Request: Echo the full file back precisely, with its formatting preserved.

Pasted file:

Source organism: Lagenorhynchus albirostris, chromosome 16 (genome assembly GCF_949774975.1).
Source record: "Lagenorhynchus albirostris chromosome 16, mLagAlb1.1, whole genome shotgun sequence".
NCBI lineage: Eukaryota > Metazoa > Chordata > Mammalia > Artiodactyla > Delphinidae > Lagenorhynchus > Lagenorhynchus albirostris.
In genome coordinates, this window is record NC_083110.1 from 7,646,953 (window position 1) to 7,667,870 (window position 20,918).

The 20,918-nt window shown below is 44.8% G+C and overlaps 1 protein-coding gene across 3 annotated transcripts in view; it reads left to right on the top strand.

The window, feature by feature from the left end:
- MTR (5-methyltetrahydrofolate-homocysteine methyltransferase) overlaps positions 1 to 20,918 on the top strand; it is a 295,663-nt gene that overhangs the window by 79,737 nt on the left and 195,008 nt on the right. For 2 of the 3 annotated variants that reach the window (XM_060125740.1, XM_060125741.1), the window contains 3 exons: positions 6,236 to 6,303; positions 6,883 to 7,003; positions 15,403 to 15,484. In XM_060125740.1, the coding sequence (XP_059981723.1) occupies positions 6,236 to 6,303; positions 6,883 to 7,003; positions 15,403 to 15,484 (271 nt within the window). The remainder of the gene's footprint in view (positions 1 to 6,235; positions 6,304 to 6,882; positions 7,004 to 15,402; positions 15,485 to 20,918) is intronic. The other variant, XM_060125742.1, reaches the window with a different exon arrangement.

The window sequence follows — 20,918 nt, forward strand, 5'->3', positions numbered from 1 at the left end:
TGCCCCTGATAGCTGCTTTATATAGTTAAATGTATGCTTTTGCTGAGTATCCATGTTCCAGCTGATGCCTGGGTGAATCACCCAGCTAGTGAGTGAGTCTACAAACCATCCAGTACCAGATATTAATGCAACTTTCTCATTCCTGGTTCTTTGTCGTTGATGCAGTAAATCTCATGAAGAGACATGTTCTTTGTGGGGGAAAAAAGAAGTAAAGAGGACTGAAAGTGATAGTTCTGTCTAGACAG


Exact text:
Source organism: Lagenorhynchus albirostris, chromosome 16 (genome assembly GCF_949774975.1).
Source record: "Lagenorhynchus albirostris chromosome 16, mLagAlb1.1, whole genome shotgun sequence".
NCBI lineage: Eukaryota > Metazoa > Chordata > Mammalia > Artiodactyla > Delphinidae > Lagenorhynchus > Lagenorhynchus albirostris.
In genome coordinates, this window is record NC_083110.1 from 7,646,953 (window position 1) to 7,667,870 (window position 20,918).

The 20,918-nt window shown below is 44.8% G+C and overlaps 1 protein-coding gene across 3 annotated transcripts in view; it reads left to right on the top strand.

The window, feature by feature from the left end:
- MTR (5-methyltetrahydrofolate-homocysteine methyltransferase) overlaps positions 1 to 20,918 on the top strand; it is a 295,663-nt gene that overhangs the window by 79,737 nt on the left and 195,008 nt on the right. For 2 of the 3 annotated variants that reach the window (XM_060125740.1, XM_060125741.1), the window contains 3 exons: positions 6,236 to 6,303; positions 6,883 to 7,003; positions 15,403 to 15,484. In XM_060125740.1, the coding sequence (XP_059981723.1) occupies positions 6,236 to 6,303; positions 6,883 to 7,003; positions 15,403 to 15,484 (271 nt within the window). The remainder of the gene's footprint in view (positions 1 to 6,235; positions 6,304 to 6,882; positions 7,004 to 15,402; positions 15,485 to 20,918) is intronic. The other variant, XM_060125742.1, reaches the window with a different exon arrangement.

The window sequence follows — 20,918 nt, forward strand, 5'->3', positions numbered from 1 at the left end:
TGCCCCTGATAGCTGCTTTATATAGTTAAATGTATGCTTTTGCTGAGTATCCATGTTCCAGCTGATGCCTGGGTGAATCACCCAGCTAGTGAGTGAGTCTACAAACCATCCAGTACCAGATATTAATGCAACTTTCTCATTCCTGGTTCTTTGTCGTTGATGCAGTAAATCTCATGAAGAGACATGTTCTTTGTGGGGGAAAAAAGAAGTAAAGAGGACTGAAAGTGATAGTTCTGTCTAGACAG